'Cliff' crash in Dec. may clear way for Jan. deal

Charles Babington, Associated Press
'Cliff' crash in Dec. may clear way for Jan. deal

President Barack Obama, accompanied by a U.S. Secret Service agent, waves at reporters shouting questions at him regarding the fiscal cliff as he walks from the White House across Pennsylvania Avenue to Blair House in Washington, Thursday, Dec. 13, 2012, to attend a holiday party for the National Security Council. (AP Photo/Charles Dharapak)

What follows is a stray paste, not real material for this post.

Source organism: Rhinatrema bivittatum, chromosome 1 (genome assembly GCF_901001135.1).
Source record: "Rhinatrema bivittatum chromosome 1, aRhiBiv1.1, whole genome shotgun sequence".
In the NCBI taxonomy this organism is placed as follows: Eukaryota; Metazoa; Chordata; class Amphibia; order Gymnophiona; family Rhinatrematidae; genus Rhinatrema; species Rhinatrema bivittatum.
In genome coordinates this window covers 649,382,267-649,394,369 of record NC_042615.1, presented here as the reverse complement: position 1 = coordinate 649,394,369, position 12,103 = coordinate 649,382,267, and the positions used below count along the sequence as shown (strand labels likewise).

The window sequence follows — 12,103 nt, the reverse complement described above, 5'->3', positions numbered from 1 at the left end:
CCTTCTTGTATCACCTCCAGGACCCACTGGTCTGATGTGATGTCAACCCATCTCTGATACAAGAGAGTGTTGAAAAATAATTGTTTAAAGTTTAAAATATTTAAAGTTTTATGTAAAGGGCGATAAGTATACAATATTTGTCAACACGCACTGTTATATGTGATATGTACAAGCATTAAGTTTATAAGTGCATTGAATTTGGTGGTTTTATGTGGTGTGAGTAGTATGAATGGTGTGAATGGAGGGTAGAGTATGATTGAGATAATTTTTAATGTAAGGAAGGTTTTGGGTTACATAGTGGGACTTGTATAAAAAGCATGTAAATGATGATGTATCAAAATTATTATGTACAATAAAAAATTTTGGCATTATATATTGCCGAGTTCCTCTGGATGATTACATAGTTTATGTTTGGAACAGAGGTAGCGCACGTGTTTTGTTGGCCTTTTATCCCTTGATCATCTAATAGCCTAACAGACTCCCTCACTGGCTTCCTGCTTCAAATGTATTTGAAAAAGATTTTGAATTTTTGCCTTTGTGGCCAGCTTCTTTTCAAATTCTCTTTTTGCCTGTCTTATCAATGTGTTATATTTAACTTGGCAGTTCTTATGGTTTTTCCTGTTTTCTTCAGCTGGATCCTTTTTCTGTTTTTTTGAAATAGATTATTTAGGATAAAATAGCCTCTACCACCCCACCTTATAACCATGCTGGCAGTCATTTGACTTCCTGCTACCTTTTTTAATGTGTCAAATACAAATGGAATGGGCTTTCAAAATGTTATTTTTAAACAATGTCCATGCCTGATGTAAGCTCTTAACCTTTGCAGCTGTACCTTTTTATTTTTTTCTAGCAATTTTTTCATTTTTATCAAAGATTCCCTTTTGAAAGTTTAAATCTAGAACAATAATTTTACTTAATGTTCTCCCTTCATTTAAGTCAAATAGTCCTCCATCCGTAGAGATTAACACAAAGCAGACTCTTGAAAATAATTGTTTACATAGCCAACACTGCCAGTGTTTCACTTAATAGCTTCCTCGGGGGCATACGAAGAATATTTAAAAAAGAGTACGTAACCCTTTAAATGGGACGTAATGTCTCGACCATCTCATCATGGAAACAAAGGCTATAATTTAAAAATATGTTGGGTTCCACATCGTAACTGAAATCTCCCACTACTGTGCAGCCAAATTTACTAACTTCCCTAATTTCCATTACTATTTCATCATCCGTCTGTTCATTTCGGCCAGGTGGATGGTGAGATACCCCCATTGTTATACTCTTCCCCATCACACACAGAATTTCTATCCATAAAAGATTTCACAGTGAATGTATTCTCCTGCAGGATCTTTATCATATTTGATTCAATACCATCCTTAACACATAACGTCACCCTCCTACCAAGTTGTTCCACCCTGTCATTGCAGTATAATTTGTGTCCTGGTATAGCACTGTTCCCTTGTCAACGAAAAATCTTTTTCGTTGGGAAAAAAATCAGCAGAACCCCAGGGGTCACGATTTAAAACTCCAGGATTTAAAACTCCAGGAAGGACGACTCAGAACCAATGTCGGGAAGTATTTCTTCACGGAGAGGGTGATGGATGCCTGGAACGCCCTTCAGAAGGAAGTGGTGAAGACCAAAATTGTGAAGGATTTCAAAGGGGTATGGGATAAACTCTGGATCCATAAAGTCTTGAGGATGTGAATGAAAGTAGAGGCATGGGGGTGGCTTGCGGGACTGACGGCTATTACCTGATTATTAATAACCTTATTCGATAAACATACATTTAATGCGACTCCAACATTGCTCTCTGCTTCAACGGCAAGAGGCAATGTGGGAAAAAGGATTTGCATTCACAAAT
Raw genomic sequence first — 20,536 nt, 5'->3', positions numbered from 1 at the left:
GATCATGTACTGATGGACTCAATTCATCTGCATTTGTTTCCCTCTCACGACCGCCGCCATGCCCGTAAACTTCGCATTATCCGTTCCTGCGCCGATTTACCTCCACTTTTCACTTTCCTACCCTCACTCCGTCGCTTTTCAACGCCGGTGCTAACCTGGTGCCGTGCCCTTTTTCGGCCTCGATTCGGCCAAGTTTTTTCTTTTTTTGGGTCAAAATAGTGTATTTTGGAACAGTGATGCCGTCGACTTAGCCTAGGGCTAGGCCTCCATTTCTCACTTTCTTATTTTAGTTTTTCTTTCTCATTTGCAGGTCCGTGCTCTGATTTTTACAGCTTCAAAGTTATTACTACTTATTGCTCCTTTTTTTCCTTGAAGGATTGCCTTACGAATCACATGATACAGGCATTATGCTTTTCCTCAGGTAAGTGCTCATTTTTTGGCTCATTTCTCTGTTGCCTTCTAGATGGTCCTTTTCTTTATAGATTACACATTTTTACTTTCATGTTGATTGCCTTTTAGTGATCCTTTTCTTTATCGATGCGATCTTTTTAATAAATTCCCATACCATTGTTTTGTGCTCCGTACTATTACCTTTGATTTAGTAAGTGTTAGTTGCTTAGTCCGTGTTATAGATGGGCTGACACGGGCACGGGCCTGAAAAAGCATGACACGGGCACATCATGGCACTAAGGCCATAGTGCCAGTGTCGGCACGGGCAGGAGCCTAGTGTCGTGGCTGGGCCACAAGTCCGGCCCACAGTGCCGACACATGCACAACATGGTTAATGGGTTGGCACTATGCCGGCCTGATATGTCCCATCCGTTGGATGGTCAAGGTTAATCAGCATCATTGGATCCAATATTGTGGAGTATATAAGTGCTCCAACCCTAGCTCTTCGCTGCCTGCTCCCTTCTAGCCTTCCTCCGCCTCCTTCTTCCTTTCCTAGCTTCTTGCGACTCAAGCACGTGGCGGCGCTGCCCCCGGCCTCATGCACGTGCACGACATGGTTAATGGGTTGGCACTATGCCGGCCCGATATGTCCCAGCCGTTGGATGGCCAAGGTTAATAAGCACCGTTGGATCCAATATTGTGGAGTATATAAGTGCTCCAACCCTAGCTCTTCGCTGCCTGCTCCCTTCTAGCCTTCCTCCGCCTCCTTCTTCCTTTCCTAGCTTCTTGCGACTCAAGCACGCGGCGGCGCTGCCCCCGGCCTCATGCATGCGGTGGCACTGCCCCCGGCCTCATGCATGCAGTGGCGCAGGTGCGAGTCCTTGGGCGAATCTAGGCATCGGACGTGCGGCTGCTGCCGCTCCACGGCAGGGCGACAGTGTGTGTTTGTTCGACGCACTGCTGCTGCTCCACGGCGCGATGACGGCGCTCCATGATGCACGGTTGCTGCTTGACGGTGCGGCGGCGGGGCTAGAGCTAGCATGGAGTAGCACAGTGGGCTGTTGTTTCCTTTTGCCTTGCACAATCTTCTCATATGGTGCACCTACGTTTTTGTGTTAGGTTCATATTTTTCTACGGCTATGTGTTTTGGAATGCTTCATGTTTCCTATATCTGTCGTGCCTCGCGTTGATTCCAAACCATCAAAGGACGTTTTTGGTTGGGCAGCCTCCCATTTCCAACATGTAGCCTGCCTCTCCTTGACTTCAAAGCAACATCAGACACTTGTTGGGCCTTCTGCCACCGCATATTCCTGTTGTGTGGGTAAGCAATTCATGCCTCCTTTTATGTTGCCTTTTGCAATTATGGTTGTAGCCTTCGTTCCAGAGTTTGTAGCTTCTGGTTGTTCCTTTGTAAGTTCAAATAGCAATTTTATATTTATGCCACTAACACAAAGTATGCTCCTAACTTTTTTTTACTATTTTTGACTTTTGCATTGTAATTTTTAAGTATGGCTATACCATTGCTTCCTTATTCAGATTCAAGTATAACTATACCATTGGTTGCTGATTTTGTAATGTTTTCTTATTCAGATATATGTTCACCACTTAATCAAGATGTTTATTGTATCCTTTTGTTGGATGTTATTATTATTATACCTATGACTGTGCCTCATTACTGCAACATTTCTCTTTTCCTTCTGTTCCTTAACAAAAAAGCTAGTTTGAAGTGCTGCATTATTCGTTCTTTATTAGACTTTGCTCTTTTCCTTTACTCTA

WASHINGTON (AP) -- Congress may need to go over the so-called fiscal cliff before it can get the votes it needs to resolve the partisan impasse over deficit spending.

Missing the Dec. 31 deadline would change the political dynamics and make it easier for many lawmakers to agree to a second-chance compromise in the new year.

That's especially true for scores of House Republicans who have vowed never to vote to raise tax rates.

Virtually every American's taxes will automatically go up if no accord is reached by Dec. 31. Republicans in the new year could then vote to cut taxes for about 98 percent of Americans.

President Barack Obama could achieve his goal of raising taxes on the richest 2 percent without having to make anyone vote to do it.